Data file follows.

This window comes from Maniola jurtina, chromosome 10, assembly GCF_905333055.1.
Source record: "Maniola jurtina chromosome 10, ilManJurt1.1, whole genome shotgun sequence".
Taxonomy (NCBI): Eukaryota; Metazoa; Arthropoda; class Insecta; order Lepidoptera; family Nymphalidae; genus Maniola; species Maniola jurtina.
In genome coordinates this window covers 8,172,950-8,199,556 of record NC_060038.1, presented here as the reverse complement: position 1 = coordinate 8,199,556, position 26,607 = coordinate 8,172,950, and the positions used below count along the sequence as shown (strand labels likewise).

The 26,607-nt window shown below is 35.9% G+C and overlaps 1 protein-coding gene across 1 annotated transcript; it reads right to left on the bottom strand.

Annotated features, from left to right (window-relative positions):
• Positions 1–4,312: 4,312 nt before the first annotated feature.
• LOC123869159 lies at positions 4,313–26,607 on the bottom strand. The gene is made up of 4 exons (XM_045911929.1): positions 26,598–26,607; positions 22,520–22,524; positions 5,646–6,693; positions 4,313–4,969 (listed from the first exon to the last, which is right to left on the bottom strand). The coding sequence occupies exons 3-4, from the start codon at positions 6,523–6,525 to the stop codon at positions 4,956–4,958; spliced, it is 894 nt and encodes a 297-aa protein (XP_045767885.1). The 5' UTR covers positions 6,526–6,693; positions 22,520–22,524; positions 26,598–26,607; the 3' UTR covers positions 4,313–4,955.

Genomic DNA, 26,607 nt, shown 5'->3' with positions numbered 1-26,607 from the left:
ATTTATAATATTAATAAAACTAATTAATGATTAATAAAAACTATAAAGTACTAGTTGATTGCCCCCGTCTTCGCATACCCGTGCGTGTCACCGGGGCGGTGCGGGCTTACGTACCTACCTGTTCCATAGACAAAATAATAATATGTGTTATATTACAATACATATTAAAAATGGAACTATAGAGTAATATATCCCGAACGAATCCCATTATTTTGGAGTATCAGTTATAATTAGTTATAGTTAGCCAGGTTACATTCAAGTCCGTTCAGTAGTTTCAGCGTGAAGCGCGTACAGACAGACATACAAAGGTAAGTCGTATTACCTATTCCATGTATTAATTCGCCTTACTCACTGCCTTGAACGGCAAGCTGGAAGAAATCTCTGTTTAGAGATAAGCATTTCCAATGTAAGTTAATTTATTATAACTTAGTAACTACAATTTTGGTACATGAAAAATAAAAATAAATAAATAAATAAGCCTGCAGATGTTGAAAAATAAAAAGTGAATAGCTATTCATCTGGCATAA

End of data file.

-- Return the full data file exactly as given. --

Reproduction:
This window comes from Maniola jurtina, chromosome 10, assembly GCF_905333055.1.
Source record: "Maniola jurtina chromosome 10, ilManJurt1.1, whole genome shotgun sequence".
Taxonomy (NCBI): Eukaryota; Metazoa; Arthropoda; class Insecta; order Lepidoptera; family Nymphalidae; genus Maniola; species Maniola jurtina.
In genome coordinates this window covers 8,172,950-8,199,556 of record NC_060038.1, presented here as the reverse complement: position 1 = coordinate 8,199,556, position 26,607 = coordinate 8,172,950, and the positions used below count along the sequence as shown (strand labels likewise).

The 26,607-nt window shown below is 35.9% G+C and overlaps 1 protein-coding gene across 1 annotated transcript; it reads right to left on the bottom strand.

Annotated features, from left to right (window-relative positions):
• Positions 1–4,312: 4,312 nt before the first annotated feature.
• LOC123869159 lies at positions 4,313–26,607 on the bottom strand. The gene is made up of 4 exons (XM_045911929.1): positions 26,598–26,607; positions 22,520–22,524; positions 5,646–6,693; positions 4,313–4,969 (listed from the first exon to the last, which is right to left on the bottom strand). The coding sequence occupies exons 3-4, from the start codon at positions 6,523–6,525 to the stop codon at positions 4,956–4,958; spliced, it is 894 nt and encodes a 297-aa protein (XP_045767885.1). The 5' UTR covers positions 6,526–6,693; positions 22,520–22,524; positions 26,598–26,607; the 3' UTR covers positions 4,313–4,955.

Genomic DNA, 26,607 nt, shown 5'->3' with positions numbered 1-26,607 from the left:
ATTTATAATATTAATAAAACTAATTAATGATTAATAAAAACTATAAAGTACTAGTTGATTGCCCCCGTCTTCGCATACCCGTGCGTGTCACCGGGGCGGTGCGGGCTTACGTACCTACCTGTTCCATAGACAAAATAATAATATGTGTTATATTACAATACATATTAAAAATGGAACTATAGAGTAATATATCCCGAACGAATCCCATTATTTTGGAGTATCAGTTATAATTAGTTATAGTTAGCCAGGTTACATTCAAGTCCGTTCAGTAGTTTCAGCGTGAAGCGCGTACAGACAGACATACAAAGGTAAGTCGTATTACCTATTCCATGTATTAATTCGCCTTACTCACTGCCTTGAACGGCAAGCTGGAAGAAATCTCTGTTTAGAGATAAGCATTTCCAATGTAAGTTAATTTATTATAACTTAGTAACTACAATTTTGGTACATGAAAAATAAAAATAAATAAATAAATAAGCCTGCAGATGTTGAAAAATAAAAAGTGAATAGCTATTCATCTGGCATAA